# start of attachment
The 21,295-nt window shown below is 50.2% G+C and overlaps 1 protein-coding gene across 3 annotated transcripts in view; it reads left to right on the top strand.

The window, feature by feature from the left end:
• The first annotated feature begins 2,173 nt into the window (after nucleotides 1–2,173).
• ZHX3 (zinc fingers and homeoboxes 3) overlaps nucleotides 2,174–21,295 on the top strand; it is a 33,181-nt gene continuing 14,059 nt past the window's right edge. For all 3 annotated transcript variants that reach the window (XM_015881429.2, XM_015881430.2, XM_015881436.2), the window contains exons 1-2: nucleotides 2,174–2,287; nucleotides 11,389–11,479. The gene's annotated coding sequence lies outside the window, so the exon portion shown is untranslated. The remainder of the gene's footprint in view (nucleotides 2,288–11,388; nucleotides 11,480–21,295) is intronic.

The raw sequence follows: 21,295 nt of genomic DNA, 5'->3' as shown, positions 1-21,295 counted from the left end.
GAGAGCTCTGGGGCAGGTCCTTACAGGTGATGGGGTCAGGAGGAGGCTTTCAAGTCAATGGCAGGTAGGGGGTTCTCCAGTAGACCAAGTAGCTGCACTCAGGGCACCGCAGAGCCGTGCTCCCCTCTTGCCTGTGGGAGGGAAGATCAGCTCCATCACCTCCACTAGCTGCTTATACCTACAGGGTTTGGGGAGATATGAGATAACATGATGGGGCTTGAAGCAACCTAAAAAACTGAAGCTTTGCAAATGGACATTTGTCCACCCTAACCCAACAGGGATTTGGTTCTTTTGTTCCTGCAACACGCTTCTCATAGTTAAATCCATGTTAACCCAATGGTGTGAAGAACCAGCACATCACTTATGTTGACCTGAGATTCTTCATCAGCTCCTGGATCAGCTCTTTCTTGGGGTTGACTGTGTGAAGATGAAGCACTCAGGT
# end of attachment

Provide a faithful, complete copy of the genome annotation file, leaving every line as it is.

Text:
The 21,295-nt window shown below is 50.2% G+C and overlaps 1 protein-coding gene across 3 annotated transcripts in view; it reads left to right on the top strand.

The window, feature by feature from the left end:
• The first annotated feature begins 2,173 nt into the window (after nucleotides 1–2,173).
• ZHX3 (zinc fingers and homeoboxes 3) overlaps nucleotides 2,174–21,295 on the top strand; it is a 33,181-nt gene continuing 14,059 nt past the window's right edge. For all 3 annotated transcript variants that reach the window (XM_015881429.2, XM_015881430.2, XM_015881436.2), the window contains exons 1-2: nucleotides 2,174–2,287; nucleotides 11,389–11,479. The gene's annotated coding sequence lies outside the window, so the exon portion shown is untranslated. The remainder of the gene's footprint in view (nucleotides 2,288–11,388; nucleotides 11,480–21,295) is intronic.

The raw sequence follows: 21,295 nt of genomic DNA, 5'->3' as shown, positions 1-21,295 counted from the left end.
GAGAGCTCTGGGGCAGGTCCTTACAGGTGATGGGGTCAGGAGGAGGCTTTCAAGTCAATGGCAGGTAGGGGGTTCTCCAGTAGACCAAGTAGCTGCACTCAGGGCACCGCAGAGCCGTGCTCCCCTCTTGCCTGTGGGAGGGAAGATCAGCTCCATCACCTCCACTAGCTGCTTATACCTACAGGGTTTGGGGAGATATGAGATAACATGATGGGGCTTGAAGCAACCTAAAAAACTGAAGCTTTGCAAATGGACATTTGTCCACCCTAACCCAACAGGGATTTGGTTCTTTTGTTCCTGCAACACGCTTCTCATAGTTAAATCCATGTTAACCCAATGGTGTGAAGAACCAGCACATCACTTATGTTGACCTGAGATTCTTCATCAGCTCCTGGATCAGCTCTTTCTTGGGGTTGACTGTGTGAAGATGAAGCACTCAGGT